New research from Rice University says that policies addressing childhood hunger should target neighborhoods and not families.
Sociologists found that children living in neighborhoods with higher poverty rates and in those with high foreign-born populations and non-English speakers are more likely to experience hunger.
"Policymakers should be thinking about targeting whole communities, instead of what is done now, which is offering public aid programs for individual families," said Rice sociology professor Justin Denney. "Public aid works on a limited basis, reaching approximately 70 percent of eligible individuals. But unfortunately, the remaining 30 percent are unaccounted for."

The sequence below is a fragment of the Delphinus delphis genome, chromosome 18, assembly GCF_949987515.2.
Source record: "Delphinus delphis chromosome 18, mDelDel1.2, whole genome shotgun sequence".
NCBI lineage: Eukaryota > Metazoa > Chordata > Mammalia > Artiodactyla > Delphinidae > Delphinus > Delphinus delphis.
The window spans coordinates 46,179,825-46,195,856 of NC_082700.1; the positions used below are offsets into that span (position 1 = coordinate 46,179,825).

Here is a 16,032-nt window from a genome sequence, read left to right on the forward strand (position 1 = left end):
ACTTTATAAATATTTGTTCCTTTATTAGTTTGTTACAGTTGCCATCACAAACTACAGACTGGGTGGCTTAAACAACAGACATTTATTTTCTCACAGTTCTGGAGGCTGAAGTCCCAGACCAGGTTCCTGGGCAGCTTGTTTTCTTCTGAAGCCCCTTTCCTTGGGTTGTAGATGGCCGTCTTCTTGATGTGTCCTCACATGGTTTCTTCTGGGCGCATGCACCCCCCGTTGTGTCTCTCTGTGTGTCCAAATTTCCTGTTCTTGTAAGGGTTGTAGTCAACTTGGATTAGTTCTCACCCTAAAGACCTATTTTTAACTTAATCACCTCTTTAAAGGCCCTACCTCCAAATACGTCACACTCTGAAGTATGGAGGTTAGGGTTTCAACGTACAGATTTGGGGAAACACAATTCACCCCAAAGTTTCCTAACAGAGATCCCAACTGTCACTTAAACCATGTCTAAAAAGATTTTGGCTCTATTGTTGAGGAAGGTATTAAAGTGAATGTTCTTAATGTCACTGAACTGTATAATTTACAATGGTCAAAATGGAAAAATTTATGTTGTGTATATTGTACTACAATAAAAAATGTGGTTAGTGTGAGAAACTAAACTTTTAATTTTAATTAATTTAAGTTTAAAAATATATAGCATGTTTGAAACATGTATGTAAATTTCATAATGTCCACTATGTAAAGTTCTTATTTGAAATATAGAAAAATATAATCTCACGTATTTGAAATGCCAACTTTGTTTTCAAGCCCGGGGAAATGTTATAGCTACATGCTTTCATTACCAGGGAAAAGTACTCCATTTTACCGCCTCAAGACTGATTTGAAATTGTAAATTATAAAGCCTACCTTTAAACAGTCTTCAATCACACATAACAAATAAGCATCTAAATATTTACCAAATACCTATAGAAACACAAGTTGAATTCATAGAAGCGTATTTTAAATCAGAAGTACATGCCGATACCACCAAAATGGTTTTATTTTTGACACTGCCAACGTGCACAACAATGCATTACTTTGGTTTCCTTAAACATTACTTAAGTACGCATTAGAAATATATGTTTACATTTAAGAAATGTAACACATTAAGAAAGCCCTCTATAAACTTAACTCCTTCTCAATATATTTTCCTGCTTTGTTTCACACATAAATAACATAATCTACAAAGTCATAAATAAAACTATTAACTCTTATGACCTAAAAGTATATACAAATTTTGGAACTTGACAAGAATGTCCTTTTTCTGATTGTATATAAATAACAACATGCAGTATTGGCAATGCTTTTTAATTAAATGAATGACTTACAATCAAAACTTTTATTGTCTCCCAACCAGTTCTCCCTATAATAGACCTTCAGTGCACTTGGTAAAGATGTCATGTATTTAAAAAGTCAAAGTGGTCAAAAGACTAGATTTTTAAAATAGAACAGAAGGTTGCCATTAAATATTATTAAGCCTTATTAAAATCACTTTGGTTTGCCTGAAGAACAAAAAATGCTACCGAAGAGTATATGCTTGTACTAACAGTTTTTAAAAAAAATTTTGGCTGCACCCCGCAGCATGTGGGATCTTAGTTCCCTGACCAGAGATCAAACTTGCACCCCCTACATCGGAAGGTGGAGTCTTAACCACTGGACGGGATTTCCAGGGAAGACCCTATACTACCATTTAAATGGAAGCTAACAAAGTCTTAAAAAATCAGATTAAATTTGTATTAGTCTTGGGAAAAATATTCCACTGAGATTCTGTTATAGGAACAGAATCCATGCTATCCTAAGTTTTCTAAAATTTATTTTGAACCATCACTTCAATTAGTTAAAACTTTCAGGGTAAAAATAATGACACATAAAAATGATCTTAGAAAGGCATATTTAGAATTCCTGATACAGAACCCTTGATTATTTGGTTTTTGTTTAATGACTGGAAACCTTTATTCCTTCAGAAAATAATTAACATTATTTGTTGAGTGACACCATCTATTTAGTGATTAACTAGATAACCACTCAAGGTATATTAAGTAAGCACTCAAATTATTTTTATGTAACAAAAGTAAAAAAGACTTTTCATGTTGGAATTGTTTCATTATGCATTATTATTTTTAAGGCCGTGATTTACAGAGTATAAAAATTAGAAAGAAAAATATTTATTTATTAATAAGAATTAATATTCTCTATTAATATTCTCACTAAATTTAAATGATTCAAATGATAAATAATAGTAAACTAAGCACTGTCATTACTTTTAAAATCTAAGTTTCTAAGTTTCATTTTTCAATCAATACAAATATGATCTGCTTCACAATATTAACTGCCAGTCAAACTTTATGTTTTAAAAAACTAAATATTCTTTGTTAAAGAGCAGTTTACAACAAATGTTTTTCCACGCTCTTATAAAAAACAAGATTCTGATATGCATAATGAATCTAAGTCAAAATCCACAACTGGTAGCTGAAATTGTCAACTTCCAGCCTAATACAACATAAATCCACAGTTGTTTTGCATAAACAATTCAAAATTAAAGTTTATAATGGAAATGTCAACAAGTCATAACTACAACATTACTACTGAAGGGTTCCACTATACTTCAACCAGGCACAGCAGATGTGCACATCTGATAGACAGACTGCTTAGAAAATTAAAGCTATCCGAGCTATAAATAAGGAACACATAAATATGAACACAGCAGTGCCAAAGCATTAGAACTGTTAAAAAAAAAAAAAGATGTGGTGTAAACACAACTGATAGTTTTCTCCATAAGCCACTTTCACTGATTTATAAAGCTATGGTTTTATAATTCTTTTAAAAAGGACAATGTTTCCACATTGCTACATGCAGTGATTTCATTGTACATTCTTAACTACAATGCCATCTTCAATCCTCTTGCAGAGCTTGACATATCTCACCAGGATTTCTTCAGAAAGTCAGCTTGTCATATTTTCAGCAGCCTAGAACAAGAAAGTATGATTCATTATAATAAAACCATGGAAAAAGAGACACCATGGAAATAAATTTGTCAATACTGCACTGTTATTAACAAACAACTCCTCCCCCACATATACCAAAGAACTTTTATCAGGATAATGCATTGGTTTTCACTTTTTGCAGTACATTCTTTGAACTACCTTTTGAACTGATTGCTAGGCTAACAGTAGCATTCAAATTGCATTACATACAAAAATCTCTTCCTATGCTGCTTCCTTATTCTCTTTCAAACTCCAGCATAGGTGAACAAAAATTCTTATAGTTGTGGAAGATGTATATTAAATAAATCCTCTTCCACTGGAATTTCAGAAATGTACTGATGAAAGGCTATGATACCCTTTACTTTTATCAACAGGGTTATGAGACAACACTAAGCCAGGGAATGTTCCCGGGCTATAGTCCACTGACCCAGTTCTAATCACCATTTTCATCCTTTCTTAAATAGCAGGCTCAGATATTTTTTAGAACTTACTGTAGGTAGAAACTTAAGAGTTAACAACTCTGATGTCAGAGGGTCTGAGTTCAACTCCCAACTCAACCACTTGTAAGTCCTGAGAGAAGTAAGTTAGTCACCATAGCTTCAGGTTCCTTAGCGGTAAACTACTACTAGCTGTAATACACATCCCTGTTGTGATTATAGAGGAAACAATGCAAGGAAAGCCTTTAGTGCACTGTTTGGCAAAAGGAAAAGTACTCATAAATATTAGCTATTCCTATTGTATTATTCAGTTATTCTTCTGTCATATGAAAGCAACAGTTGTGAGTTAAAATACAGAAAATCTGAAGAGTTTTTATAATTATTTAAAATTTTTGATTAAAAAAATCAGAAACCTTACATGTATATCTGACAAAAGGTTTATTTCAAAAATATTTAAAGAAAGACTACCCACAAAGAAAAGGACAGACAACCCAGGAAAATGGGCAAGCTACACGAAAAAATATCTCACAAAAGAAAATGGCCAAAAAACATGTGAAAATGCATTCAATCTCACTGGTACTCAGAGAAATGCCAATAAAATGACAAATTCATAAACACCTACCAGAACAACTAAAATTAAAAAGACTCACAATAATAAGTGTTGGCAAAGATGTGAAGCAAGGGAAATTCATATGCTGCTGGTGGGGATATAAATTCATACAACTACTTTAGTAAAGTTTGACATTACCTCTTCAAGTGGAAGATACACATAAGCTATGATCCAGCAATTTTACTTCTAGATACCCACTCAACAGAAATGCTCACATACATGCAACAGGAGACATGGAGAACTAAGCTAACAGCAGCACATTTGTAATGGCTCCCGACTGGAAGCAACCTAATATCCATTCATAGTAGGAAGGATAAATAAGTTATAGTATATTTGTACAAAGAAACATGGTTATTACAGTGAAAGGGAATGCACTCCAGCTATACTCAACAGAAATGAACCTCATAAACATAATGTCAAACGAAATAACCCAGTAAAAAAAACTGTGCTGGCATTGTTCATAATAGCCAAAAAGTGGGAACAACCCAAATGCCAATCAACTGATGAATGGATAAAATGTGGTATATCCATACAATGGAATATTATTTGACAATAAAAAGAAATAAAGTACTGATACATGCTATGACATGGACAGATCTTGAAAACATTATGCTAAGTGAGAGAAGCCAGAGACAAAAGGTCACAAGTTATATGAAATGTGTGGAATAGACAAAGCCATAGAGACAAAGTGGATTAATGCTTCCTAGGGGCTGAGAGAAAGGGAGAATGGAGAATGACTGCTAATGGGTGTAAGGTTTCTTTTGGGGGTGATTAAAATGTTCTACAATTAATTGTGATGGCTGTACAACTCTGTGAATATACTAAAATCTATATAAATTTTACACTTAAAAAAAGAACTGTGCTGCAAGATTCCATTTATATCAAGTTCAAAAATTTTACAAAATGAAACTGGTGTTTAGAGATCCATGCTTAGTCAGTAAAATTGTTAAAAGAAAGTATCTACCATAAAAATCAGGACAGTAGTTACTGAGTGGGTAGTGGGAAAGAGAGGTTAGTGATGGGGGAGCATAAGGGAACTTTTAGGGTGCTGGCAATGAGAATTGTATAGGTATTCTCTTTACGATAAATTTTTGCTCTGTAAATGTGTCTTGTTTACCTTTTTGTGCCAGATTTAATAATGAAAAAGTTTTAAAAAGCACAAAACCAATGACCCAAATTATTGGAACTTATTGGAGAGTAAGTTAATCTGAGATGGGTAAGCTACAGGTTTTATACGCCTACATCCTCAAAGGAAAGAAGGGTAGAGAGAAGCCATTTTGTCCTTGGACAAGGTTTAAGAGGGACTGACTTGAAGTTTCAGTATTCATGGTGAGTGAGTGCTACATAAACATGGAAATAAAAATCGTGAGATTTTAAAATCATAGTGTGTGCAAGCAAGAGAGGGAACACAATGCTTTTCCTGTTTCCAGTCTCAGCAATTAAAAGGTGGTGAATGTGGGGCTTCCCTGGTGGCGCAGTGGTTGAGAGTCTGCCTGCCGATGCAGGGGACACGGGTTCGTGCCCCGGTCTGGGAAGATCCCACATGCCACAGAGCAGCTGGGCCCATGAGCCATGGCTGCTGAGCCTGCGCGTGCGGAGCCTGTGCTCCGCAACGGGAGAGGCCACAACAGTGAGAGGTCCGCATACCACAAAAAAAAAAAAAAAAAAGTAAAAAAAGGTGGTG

Kimbro said that many of these children facing hunger have foreign-born parents fearful of applying for aid, despite their children's eligibility as citizens of the U.S., or parents ashamed of applying for public aid. By changing the focus of these policies away from the individual and on to the community, she said, parents might take advantage of community food programs.
"If we have policies targeted at neighborhoods rather than individuals, no one is excluded," she said.
The authors hope their findings will influence future policies addressing issues of childhood hunger.
"Families are critical for childhood development, but communities and neighborhoods have significant impacts as well, as this study clearly demonstrates," Kimbro said.